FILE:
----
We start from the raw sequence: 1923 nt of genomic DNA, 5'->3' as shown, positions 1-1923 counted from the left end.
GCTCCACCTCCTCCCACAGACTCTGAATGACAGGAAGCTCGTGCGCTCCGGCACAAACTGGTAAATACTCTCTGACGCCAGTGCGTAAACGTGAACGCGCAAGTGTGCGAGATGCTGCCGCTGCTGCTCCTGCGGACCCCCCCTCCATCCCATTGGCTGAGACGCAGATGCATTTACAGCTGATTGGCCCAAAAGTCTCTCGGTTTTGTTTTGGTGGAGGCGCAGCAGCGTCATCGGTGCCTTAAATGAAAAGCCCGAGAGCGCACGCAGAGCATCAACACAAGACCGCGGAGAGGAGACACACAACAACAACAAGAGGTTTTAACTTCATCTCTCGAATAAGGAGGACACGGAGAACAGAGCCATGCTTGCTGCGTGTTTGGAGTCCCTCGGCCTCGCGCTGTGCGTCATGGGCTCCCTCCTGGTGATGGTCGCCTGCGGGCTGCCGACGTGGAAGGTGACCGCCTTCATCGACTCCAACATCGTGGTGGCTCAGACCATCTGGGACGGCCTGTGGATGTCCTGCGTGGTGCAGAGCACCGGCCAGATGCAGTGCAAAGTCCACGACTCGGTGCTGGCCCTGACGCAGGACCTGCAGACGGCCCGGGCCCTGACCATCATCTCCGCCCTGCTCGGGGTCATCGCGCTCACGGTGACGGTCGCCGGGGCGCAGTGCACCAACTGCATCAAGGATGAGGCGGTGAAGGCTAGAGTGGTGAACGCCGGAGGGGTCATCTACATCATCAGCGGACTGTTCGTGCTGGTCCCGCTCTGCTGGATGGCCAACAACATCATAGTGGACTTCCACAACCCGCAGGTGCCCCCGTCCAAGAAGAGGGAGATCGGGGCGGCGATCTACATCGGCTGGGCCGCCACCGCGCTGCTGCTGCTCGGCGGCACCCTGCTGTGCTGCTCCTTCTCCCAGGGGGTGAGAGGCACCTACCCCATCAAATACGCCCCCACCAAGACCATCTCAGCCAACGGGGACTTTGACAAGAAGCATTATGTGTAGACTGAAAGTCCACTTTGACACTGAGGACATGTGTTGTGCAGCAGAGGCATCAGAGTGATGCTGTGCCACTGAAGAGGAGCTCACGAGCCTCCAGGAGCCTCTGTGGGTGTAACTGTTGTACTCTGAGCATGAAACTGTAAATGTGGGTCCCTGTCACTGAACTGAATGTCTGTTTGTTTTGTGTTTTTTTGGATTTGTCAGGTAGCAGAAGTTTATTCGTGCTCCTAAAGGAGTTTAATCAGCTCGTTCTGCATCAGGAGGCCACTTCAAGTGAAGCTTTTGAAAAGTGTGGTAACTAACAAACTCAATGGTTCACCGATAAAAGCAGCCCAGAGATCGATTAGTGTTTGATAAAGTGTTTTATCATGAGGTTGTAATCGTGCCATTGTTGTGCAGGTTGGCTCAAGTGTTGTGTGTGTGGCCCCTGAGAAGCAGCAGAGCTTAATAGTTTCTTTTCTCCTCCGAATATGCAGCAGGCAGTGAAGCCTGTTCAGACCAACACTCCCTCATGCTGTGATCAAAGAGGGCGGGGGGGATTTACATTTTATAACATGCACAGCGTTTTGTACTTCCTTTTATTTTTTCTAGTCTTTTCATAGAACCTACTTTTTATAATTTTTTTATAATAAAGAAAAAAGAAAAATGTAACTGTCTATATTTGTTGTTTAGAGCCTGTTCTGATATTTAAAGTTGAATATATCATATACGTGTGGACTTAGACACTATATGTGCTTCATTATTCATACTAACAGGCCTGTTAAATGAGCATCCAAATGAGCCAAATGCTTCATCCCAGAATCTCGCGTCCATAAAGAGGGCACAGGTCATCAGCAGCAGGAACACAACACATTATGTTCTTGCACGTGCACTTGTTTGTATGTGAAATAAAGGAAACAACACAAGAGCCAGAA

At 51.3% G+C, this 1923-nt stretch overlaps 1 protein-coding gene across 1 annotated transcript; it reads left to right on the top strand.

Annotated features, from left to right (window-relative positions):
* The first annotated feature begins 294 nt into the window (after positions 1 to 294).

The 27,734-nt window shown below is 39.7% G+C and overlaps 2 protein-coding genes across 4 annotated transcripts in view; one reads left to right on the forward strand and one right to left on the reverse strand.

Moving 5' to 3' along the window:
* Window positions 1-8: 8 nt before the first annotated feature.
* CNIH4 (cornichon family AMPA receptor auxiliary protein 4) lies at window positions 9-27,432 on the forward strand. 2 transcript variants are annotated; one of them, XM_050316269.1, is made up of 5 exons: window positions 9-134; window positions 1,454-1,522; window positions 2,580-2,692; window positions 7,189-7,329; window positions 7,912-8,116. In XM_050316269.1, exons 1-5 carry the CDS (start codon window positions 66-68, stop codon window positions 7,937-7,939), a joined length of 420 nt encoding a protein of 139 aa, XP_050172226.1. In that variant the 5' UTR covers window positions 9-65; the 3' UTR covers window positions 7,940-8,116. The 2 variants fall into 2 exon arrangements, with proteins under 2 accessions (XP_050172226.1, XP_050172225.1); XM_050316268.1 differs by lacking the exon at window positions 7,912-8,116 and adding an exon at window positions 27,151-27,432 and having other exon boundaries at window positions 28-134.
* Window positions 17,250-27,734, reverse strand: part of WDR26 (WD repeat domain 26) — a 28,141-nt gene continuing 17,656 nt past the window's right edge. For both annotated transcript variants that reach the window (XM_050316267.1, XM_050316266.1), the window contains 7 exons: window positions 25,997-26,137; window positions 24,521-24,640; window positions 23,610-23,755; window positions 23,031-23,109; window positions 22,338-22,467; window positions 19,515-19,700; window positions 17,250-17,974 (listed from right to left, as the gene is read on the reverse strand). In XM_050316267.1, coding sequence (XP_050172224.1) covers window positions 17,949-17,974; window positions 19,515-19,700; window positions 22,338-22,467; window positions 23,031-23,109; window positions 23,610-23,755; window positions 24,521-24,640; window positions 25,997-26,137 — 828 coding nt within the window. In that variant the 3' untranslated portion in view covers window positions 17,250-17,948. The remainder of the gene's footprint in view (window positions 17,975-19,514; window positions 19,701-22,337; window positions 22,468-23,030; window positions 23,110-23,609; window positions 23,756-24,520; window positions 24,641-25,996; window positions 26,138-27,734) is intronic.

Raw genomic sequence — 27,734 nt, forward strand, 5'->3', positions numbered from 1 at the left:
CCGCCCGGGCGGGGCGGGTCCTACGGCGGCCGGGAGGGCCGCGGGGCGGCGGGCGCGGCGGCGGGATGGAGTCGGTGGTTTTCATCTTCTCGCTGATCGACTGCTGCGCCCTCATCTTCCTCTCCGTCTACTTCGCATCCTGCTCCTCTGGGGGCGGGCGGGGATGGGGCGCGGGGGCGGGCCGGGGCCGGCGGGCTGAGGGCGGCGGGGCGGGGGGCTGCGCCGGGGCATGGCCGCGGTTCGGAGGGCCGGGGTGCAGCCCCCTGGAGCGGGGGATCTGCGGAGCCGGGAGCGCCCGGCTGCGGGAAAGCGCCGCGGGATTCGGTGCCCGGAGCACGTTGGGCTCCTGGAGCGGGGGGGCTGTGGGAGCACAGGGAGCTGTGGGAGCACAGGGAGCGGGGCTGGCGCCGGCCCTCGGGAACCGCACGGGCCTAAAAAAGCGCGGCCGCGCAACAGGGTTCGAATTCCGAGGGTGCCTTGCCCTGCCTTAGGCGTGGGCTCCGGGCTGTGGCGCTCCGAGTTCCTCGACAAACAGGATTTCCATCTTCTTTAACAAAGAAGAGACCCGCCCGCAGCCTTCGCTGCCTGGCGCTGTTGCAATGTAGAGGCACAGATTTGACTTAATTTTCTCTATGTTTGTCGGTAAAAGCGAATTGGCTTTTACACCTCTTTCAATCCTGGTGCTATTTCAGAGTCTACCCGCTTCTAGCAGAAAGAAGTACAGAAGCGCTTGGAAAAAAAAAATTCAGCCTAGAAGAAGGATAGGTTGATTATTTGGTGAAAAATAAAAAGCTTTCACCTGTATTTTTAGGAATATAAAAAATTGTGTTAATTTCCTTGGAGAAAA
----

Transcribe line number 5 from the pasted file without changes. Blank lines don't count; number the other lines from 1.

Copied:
* The first annotated feature begins 294 nt into the window (after positions 1 to 294).